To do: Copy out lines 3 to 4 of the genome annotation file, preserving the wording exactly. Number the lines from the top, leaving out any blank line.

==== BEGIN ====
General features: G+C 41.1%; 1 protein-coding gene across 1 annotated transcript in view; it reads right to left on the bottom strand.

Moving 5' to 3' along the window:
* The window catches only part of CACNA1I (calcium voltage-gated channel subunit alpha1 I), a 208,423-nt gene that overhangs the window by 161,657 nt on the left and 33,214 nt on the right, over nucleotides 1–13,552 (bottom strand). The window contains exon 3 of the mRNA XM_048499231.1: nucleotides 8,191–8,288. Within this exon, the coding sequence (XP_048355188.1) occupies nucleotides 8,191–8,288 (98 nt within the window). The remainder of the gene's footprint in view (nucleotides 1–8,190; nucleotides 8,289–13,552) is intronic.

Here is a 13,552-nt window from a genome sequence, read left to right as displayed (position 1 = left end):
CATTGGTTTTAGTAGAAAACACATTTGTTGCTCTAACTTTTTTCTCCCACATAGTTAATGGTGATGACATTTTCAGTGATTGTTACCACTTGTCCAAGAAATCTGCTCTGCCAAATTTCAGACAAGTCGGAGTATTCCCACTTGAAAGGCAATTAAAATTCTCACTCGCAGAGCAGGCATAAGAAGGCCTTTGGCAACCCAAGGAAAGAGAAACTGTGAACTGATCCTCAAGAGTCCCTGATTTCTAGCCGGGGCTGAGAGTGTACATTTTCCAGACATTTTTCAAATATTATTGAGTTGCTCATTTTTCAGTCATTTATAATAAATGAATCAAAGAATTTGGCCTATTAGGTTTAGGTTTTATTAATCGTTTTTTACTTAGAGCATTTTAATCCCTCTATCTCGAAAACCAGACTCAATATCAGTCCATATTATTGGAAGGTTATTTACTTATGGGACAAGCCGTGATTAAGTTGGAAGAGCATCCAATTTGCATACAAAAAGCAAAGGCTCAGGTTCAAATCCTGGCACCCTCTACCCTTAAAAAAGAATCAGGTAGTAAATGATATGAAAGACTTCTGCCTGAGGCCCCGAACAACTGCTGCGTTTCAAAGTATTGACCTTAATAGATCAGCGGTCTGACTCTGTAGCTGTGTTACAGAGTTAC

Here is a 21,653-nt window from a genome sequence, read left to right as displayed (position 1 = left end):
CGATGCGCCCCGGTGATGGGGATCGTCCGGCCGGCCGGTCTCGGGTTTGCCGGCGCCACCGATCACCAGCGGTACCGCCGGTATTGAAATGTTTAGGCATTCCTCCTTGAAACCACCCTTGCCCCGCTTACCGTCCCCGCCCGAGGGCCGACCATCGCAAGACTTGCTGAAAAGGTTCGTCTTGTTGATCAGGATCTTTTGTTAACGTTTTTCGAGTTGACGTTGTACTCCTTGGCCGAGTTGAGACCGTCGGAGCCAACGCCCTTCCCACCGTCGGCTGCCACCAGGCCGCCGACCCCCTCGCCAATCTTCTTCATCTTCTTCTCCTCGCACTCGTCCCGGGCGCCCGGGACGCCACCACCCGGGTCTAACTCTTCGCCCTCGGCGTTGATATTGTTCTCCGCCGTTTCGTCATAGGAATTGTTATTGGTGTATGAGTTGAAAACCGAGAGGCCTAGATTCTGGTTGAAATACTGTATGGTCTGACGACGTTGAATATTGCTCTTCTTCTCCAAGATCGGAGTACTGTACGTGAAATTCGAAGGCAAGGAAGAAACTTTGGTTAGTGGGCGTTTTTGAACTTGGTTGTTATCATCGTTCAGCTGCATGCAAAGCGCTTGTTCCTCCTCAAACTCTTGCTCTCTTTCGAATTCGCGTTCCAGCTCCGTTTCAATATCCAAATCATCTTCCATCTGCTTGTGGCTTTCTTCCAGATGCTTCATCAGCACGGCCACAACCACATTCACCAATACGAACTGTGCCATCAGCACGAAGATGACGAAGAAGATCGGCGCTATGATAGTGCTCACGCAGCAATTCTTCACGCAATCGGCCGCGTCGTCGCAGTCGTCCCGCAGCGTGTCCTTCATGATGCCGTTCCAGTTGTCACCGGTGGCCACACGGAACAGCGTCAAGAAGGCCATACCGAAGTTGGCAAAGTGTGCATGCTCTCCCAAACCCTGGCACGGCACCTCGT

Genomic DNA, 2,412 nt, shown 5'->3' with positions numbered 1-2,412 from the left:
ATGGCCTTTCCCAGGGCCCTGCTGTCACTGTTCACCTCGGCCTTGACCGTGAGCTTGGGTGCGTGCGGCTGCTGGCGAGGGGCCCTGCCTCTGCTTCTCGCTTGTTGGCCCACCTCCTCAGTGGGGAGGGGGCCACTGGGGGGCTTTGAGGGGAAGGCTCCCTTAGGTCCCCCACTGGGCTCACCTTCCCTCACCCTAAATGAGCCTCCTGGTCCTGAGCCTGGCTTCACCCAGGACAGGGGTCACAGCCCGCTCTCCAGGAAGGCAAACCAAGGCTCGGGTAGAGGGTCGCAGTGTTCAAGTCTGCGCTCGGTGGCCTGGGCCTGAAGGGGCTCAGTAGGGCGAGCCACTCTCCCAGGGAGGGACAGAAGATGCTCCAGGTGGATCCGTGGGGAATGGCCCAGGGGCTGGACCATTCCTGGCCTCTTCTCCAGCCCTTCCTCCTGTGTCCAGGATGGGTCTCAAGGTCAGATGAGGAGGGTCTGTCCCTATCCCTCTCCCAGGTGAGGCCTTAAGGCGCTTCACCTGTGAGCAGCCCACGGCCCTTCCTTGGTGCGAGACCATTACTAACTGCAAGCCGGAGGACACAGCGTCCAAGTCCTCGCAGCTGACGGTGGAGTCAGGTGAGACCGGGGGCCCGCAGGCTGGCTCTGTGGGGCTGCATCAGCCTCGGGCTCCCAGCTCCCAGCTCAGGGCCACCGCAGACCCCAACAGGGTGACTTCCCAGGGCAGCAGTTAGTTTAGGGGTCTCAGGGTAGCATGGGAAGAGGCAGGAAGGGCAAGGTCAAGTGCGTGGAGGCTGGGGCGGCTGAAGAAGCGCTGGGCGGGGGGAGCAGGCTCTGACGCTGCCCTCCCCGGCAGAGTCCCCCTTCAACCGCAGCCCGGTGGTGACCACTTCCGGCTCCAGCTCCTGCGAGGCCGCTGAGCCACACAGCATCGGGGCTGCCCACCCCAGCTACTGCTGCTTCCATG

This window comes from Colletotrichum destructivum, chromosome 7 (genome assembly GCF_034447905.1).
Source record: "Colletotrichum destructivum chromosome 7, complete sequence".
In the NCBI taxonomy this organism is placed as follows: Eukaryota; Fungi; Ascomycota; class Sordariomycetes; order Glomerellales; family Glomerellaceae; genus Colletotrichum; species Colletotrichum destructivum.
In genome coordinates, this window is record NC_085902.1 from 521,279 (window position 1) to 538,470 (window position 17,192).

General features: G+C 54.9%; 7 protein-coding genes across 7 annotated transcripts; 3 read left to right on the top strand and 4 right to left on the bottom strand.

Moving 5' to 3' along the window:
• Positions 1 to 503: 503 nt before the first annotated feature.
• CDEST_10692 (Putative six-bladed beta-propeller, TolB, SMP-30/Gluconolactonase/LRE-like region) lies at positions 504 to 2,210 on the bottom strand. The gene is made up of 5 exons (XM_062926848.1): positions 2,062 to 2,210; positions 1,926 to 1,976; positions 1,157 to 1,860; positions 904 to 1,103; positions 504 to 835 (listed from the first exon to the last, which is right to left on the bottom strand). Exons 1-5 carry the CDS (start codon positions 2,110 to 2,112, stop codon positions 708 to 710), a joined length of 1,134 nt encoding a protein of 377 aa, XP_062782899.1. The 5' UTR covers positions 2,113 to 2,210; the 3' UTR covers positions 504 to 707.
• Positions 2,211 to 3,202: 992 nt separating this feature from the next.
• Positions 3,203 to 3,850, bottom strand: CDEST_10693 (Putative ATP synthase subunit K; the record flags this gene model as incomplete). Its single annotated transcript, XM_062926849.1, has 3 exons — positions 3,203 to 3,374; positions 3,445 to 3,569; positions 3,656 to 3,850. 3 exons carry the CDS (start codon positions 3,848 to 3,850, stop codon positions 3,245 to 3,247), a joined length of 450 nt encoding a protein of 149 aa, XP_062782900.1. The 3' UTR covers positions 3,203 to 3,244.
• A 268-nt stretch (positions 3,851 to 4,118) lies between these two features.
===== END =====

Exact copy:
* The window catches only part of CACNA1I (calcium voltage-gated channel subunit alpha1 I), a 208,423-nt gene that overhangs the window by 161,657 nt on the left and 33,214 nt on the right, over nucleotides 1–13,552 (bottom strand). The window contains exon 3 of the mRNA XM_048499231.1: nucleotides 8,191–8,288. Within this exon, the coding sequence (XP_048355188.1) occupies nucleotides 8,191–8,288 (98 nt within the window). The remainder of the gene's footprint in view (nucleotides 1–8,190; nucleotides 8,289–13,552) is intronic.

Here is a 13,552-nt window from a genome sequence, read left to right as displayed (position 1 = left end):